Its best not to say anything when there’s nothing nice to say. Or so we’ve been told, growing up. Here’s a new rule: Its best not to say, write, blog or tweet anything where there’s nothing valuable to say.
But in the age of blogging, micro-blogging, Facebook, Tumbr, Pinterest and whatever else gained traction last week, the temptation to go on a social offensive is difficult to resist for both companies and people. But lets be honest – how many of the millions of social voices out there really help an employee or a company build or enhance their brand? (And yes, the irony of me blogging about this subject and then subsequently promoting it via Facebook + Twitter is not lost on me).
Don’t get me wrong – a good personal brand (lets focus today on employees and “personal” brand building and save corporate social branding for another day) brings with it many benefits – both tangible ones such as short and long-term career “insurance” and intangible ones such as respect and increased satisfaction with/at work.
The problem is that the majority of “personal brand consultants” and websites (289,000 hits on Google today for “Personal Brand” and “Employee”) seem to emphasize establishing a social voice as the key to building a personal brand. That, I think is a problem because social media is best at enhancing something that is already there. It doesn’t, obviously, create this “already there” thing – aka the Foundation.
So how to build the foundation?
Think of how you create value in a job (in order):
1. Being good at what you do: The classic Catch-22 is that everyone wants to hire experienced people – but how does one get experience if no one gives them that first opportunity? Anyway, lets assume that based on supply and demand, your school or being in the right place and right time you have your foot in the door. What should you do now? Learn, learn, learn. The better you get at something, the more valuable you become (and the more valuable you become, higher your “indispensability” metric and the more transferable your skills become across jobs).
2. Establishing relationships (don’t indulge in indiscriminate “networking”, which is not very useful): Good relationships stem from likability, respect and trust. All things being equal, people want to work with and engage with likable people (this is true in Presidential Elections, true in Sales and true in our workplaces). Make an effort to be nice to people. Try to understand what people want…which could be different from what they are saying. That takes care of the likability piece. But without respect, likability doesn’t go far. And respect comes from demonstrating value and demonstrating other things like dependability and accountability. In every professional interaction, task or project, demonstrate your skills, dependability and accountability. That creates respect (and trust). And try to meet with and work with people in other teams and other departments also so that you build relationships inside and outside your comfort zones.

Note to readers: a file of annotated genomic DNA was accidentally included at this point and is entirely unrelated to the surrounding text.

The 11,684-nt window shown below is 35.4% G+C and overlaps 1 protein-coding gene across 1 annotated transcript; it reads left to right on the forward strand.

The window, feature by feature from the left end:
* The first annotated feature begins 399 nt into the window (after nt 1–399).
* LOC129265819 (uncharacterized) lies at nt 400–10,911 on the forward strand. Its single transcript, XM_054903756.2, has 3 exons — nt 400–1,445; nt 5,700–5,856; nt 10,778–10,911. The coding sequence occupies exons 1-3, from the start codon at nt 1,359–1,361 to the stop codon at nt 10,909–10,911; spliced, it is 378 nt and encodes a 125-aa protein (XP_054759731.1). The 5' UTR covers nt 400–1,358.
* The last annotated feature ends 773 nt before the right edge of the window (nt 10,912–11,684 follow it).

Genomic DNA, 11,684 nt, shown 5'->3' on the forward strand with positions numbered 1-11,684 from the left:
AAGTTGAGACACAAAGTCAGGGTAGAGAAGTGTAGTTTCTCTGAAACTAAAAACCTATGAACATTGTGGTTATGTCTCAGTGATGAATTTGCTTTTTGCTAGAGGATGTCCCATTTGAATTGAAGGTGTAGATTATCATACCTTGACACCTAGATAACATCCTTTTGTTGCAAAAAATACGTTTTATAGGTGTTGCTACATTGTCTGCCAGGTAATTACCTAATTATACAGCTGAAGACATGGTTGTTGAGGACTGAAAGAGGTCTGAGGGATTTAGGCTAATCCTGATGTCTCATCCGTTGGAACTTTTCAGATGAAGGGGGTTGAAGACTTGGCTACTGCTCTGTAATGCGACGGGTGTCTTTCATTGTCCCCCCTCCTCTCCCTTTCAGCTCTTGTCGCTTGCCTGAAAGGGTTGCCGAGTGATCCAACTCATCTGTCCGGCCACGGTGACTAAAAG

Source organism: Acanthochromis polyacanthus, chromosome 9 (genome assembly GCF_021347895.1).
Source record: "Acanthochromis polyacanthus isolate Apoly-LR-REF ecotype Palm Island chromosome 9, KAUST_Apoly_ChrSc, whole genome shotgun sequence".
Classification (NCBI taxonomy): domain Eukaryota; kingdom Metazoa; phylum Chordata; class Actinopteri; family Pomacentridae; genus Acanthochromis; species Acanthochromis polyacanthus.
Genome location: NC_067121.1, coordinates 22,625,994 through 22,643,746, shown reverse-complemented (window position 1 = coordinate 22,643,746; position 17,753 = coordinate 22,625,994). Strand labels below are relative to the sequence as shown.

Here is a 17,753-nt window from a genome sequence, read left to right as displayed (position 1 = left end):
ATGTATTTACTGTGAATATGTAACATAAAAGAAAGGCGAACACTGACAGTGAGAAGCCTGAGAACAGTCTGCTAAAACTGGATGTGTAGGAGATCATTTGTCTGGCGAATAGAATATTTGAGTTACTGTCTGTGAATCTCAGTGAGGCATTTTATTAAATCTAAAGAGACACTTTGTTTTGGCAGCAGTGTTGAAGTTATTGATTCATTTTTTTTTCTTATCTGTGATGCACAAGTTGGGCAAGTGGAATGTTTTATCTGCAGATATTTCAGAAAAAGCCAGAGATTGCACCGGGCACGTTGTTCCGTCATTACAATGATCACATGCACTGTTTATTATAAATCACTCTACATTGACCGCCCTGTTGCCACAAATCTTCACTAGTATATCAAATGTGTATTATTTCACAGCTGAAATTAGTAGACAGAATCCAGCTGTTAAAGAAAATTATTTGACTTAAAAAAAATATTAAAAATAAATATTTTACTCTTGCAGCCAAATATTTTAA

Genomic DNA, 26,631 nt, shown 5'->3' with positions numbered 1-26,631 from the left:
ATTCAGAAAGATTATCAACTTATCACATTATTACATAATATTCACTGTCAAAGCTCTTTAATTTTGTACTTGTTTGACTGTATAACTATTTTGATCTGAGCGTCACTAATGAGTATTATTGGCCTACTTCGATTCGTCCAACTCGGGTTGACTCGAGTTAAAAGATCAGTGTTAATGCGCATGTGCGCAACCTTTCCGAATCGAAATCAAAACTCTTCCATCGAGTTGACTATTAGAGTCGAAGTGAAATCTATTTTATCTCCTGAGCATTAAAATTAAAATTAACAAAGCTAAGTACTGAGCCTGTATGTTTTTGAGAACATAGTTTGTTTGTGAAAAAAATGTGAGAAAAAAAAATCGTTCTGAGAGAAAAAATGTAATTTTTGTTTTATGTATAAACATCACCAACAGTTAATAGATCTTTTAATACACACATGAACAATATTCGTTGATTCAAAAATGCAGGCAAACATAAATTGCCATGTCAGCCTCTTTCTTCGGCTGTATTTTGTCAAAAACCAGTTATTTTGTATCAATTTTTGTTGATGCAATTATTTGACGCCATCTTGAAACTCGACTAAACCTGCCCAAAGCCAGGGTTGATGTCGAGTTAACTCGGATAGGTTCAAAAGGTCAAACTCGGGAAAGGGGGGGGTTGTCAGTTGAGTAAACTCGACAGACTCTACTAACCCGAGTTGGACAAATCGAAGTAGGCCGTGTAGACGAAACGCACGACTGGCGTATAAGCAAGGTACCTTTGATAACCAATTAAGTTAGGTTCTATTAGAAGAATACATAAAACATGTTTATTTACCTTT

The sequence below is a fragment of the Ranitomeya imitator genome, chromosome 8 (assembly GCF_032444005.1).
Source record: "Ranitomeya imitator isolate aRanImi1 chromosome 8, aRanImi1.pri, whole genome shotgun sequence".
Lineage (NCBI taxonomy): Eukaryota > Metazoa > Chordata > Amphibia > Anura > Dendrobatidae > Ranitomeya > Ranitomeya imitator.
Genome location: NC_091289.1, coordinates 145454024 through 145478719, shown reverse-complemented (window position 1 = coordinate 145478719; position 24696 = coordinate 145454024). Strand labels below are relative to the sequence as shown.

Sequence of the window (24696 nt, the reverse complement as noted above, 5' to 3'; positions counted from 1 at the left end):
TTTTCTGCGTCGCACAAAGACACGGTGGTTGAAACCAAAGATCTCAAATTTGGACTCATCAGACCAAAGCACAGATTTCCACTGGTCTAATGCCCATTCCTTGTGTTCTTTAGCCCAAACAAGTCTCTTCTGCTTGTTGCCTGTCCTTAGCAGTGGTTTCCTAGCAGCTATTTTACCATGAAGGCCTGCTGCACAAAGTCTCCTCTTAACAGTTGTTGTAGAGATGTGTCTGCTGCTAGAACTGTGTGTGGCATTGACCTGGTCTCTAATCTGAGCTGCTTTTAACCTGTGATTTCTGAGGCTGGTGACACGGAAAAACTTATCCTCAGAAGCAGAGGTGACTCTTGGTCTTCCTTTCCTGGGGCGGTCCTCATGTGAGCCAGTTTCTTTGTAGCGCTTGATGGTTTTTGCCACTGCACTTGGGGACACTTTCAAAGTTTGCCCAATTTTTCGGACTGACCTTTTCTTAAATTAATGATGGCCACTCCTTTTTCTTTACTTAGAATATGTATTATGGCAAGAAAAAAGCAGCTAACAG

3. Becoming good at spotting opportunities in problems: This is super-cliched, but like many cliches, its also contains grains of truth. Waiting for the right opportunities is one way to do it…but rarely do opportunities get handed out on a platter. So – what problems is your company having? What about your manager? Your group? Your team? The nice thing here is that in almost all situations and environments, there are problems and challenges. IF you are able to recognize them, analyze them and solve or even just make them less painful for others, your value goes up. In some environments though, as soon as you offer to help or solve something, you own it. In time, assuming that you respect yourself and your time – you’ll learn when to be quiet and when to pipe up.
If you do #1 very well, #2 reasonably well and at least attempt #3 once in a while – you’ve already created a personal brand and people will begin to trust you and respect you. Eventually, your brand will connote the trifecta of “Skill, Trust and Absolute Dependability” and you will have built a rock solid foundation.
Building that foundation, unfortunately, requires hard work, time and planning.
So take a deep breath and focus on the decidedly dull and un-glamorous business of building the foundation first. Pontification on various topics, issues and ideas using social media can follow next. That approach will enable your social “blah blah blah” to become the icing on top of a delicious and increasingly appealing personal brand cake.